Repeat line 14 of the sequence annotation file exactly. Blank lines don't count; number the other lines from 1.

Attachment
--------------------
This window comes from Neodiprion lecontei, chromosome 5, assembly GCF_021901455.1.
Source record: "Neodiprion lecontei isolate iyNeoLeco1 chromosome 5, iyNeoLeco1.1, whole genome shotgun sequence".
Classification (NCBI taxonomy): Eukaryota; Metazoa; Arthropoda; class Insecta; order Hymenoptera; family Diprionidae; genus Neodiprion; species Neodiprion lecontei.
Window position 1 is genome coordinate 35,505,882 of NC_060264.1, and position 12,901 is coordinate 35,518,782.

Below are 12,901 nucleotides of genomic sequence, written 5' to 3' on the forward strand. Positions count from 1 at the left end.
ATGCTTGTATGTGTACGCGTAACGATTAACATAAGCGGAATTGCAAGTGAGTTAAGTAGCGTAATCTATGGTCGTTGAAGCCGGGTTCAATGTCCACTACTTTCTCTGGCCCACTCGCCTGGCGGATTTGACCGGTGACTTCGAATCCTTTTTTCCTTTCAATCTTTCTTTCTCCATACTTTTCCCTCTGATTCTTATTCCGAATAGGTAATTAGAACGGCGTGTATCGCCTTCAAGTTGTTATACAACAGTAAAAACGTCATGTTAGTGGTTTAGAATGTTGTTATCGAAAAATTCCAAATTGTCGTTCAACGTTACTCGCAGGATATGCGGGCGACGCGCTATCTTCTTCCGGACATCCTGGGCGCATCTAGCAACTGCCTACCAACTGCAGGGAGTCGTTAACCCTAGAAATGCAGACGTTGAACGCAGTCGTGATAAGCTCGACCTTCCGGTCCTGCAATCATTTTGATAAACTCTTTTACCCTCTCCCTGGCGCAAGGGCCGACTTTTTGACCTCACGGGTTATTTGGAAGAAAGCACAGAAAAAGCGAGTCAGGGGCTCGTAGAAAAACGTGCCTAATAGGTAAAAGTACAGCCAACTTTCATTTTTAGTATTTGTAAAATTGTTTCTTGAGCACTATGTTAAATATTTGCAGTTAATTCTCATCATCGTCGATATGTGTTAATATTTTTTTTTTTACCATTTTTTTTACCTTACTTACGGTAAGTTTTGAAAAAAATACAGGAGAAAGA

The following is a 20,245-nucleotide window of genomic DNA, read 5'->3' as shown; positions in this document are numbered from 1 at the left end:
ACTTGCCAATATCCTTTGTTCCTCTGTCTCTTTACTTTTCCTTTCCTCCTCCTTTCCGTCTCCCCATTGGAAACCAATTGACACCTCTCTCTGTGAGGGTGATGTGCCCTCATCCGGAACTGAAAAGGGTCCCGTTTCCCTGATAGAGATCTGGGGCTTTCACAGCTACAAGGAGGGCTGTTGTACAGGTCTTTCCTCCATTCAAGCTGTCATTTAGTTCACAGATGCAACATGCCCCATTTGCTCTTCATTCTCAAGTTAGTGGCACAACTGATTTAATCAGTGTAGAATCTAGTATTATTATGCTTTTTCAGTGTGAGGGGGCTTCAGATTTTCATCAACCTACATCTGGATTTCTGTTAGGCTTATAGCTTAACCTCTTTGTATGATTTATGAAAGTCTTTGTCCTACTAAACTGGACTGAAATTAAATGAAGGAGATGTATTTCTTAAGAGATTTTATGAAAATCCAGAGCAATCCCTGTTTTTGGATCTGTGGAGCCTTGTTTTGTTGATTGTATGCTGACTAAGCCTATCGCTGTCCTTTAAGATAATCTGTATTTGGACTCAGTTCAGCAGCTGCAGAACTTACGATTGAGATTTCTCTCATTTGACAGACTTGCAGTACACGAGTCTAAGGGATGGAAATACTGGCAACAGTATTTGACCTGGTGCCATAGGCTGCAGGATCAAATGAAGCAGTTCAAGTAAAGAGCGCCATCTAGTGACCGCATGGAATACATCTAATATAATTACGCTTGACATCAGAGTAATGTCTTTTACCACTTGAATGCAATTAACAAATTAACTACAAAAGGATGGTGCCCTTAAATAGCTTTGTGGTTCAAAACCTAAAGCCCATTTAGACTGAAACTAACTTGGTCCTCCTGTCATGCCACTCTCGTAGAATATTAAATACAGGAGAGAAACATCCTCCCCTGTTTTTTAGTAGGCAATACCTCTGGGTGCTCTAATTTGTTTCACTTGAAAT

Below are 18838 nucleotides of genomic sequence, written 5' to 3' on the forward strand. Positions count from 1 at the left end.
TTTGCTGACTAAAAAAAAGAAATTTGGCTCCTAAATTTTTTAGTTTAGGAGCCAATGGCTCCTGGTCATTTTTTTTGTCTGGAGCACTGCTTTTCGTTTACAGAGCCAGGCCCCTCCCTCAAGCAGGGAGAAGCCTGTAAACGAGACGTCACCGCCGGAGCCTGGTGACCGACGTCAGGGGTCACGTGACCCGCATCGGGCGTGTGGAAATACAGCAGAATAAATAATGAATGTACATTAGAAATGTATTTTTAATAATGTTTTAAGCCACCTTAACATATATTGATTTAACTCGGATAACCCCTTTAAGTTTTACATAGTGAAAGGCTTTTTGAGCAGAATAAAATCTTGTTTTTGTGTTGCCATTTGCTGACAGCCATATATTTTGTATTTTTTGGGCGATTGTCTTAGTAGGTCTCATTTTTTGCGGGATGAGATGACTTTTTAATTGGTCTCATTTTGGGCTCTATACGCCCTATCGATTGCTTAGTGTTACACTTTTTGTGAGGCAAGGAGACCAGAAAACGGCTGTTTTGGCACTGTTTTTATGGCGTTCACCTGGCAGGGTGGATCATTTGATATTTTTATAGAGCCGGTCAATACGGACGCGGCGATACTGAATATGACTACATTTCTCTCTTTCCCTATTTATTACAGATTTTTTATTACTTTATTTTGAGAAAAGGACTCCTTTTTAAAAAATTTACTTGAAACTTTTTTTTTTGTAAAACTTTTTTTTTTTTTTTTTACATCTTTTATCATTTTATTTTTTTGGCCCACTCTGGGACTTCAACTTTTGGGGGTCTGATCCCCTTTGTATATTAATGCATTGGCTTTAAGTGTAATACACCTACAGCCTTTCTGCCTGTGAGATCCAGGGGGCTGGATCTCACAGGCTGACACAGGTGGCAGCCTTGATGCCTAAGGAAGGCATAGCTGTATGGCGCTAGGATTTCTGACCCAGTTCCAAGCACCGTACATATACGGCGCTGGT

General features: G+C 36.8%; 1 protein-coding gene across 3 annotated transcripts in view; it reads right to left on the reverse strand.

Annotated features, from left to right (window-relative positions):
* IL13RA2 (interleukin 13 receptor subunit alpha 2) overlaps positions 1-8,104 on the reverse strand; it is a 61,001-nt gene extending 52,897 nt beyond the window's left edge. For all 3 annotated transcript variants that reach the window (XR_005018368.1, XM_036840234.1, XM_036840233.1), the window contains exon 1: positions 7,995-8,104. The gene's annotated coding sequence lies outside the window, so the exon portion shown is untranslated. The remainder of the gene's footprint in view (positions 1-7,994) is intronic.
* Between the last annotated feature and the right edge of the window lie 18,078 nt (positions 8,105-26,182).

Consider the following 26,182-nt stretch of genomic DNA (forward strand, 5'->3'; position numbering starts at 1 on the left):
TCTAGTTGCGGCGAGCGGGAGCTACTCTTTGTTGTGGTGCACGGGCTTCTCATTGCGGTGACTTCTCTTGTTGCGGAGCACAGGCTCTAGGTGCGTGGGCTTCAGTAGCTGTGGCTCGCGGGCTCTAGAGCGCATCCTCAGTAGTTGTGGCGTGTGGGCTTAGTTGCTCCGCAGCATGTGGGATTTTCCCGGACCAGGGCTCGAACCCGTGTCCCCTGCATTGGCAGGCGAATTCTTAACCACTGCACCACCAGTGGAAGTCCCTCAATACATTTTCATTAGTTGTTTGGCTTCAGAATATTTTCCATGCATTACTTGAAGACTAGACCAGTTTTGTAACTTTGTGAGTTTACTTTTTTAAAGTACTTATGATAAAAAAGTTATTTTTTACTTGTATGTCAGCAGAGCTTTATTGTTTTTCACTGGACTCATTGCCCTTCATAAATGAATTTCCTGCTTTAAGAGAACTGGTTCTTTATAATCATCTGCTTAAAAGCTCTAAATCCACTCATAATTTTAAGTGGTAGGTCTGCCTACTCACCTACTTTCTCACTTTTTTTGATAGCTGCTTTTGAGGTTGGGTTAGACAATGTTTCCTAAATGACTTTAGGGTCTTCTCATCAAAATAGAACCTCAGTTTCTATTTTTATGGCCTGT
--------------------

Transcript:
* Between the last annotated feature and the right edge of the window lie 18,078 nt (positions 8,105-26,182).